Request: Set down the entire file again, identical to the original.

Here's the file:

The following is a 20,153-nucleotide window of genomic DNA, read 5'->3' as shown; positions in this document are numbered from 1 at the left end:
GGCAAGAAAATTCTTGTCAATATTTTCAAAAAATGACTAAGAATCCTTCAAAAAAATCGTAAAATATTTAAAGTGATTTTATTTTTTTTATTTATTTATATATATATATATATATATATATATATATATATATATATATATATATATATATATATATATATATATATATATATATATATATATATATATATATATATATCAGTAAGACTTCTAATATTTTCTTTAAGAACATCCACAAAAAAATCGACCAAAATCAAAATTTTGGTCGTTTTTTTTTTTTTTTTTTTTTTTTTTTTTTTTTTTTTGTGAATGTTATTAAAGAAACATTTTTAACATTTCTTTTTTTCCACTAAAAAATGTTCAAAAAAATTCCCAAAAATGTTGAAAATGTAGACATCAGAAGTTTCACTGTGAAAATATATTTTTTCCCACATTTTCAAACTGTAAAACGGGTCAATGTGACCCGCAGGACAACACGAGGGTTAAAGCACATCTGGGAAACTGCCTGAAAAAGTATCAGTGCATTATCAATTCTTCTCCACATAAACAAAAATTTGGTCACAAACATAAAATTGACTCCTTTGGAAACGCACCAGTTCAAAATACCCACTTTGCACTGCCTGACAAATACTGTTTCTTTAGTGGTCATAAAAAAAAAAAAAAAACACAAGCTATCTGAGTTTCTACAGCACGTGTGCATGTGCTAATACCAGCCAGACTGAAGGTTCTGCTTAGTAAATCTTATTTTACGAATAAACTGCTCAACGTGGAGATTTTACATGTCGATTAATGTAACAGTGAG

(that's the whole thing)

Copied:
The following is a 20,153-nucleotide window of genomic DNA, read 5'->3' as shown; positions in this document are numbered from 1 at the left end:
GGCAAGAAAATTCTTGTCAATATTTTCAAAAAATGACTAAGAATCCTTCAAAAAAATCGTAAAATATTTAAAGTGATTTTATTTTTTTTATTTATTTATATATATATATATATATATATATATATATATATATATATATATATATATATATATATATATATATATATATATATATATATATATATATATATATATATATCAGTAAGACTTCTAATATTTTCTTTAAGAACATCCACAAAAAAATCGACCAAAATCAAAATTTTGGTCGTTTTTTTTTTTTTTTTTTTTTTTTTTTTTTTTTTTTTGTGAATGTTATTAAAGAAACATTTTTAACATTTCTTTTTTTCCACTAAAAAATGTTCAAAAAAATTCCCAAAAATGTTGAAAATGTAGACATCAGAAGTTTCACTGTGAAAATATATTTTTTCCCACATTTTCAAACTGTAAAACGGGTCAATGTGACCCGCAGGACAACACGAGGGTTAAAGCACATCTGGGAAACTGCCTGAAAAAGTATCAGTGCATTATCAATTCTTCTCCACATAAACAAAAATTTGGTCACAAACATAAAATTGACTCCTTTGGAAACGCACCAGTTCAAAATACCCACTTTGCACTGCCTGACAAATACTGTTTCTTTAGTGGTCATAAAAAAAAAAAAAAAACACAAGCTATCTGAGTTTCTACAGCACGTGTGCATGTGCTAATACCAGCCAGACTGAAGGTTCTGCTTAGTAAATCTTATTTTACGAATAAACTGCTCAACGTGGAGATTTTACATGTCGATTAATGTAACAGTGAG